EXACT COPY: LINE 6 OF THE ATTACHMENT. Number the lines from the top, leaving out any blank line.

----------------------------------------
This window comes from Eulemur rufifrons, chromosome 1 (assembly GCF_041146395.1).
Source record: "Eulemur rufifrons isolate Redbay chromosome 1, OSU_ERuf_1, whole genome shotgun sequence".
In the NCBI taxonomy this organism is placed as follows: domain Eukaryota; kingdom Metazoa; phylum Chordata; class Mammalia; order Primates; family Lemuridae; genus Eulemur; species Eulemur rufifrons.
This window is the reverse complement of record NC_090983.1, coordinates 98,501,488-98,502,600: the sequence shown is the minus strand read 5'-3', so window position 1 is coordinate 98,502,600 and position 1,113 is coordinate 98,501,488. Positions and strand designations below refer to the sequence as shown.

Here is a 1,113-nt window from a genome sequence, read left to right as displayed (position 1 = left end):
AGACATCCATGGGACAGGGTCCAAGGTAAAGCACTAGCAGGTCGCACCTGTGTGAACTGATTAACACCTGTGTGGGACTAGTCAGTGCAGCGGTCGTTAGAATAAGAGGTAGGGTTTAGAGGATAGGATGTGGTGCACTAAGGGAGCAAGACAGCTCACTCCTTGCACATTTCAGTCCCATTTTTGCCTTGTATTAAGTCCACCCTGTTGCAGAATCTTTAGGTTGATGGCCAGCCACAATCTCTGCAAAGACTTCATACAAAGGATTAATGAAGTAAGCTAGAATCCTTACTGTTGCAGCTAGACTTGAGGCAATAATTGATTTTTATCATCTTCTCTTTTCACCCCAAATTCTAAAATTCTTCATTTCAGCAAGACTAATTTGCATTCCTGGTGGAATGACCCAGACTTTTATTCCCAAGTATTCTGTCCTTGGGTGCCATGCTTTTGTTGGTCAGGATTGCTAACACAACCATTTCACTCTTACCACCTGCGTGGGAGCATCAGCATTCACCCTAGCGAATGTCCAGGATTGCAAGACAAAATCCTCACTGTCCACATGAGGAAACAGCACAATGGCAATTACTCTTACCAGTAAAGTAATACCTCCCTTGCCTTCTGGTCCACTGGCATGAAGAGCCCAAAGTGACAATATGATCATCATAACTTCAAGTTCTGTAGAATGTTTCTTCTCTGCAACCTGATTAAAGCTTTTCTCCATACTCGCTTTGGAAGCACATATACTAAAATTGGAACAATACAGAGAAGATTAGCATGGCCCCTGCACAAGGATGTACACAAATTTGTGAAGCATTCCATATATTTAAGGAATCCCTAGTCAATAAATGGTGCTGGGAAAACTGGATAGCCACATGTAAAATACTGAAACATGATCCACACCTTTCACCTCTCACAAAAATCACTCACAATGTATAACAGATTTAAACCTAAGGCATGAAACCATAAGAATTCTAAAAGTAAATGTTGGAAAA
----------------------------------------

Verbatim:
AGACATCCATGGGACAGGGTCCAAGGTAAAGCACTAGCAGGTCGCACCTGTGTGAACTGATTAACACCTGTGTGGGACTAGTCAGTGCAGCGGTCGTTAGAATAAGAGGTAGGGTTTAGAGGATAGGATGTGGTGCACTAAGGGAGCAAGACAGCTCACTCCTTGCACATTTCAGTCCCATTTTTGCCTTGTATTAAGTCCACCCTGTTGCAGAATCTTTAGGTTGATGGCCAGCCACAATCTCTGCAAAGACTTCATACAAAGGATTAATGAAGTAAGCTAGAATCCTTACTGTTGCAGCTAGACTTGAGGCAATAATTGATTTTTATCATCTTCTCTTTTCACCCCAAATTCTAAAATTCTTCATTTCAGCAAGACTAATTTGCATTCCTGGTGGAATGACCCAGACTTTTATTCCCAAGTATTCTGTCCTTGGGTGCCATGCTTTTGTTGGTCAGGATTGCTAACACAACCATTTCACTCTTACCACCTGCGTGGGAGCATCAGCATTCACCCTAGCGAATGTCCAGGATTGCAAGACAAAATCCTCACTGTCCACATGAGGAAACAGCACAATGGCAATTACTCTTACCAGTAAAGTAATACCTCCCTTGCCTTCTGGTCCACTGGCATGAAGAGCCCAAAGTGACAATATGATCATCATAACTTCAAGTTCTGTAGAATGTTTCTTCTCTGCAACCTGATTAAAGCTTTTCTCCATACTCGCTTTGGAAGCACATATACTAAAATTGGAACAATACAGAGAAGATTAGCATGGCCCCTGCACAAGGATGTACACAAATTTGTGAAGCATTCCATATATTTAAGGAATCCCTAGTCAATAAATGGTGCTGGGAAAACTGGATAGCCACATGTAAAATACTGAAACATGATCCACACCTTTCACCTCTCACAAAAATCACTCACAATGTATAACAGATTTAAACCTAAGGCATGAAACCATAAGAATTCTAAAAGTAAATGTTGGAAAA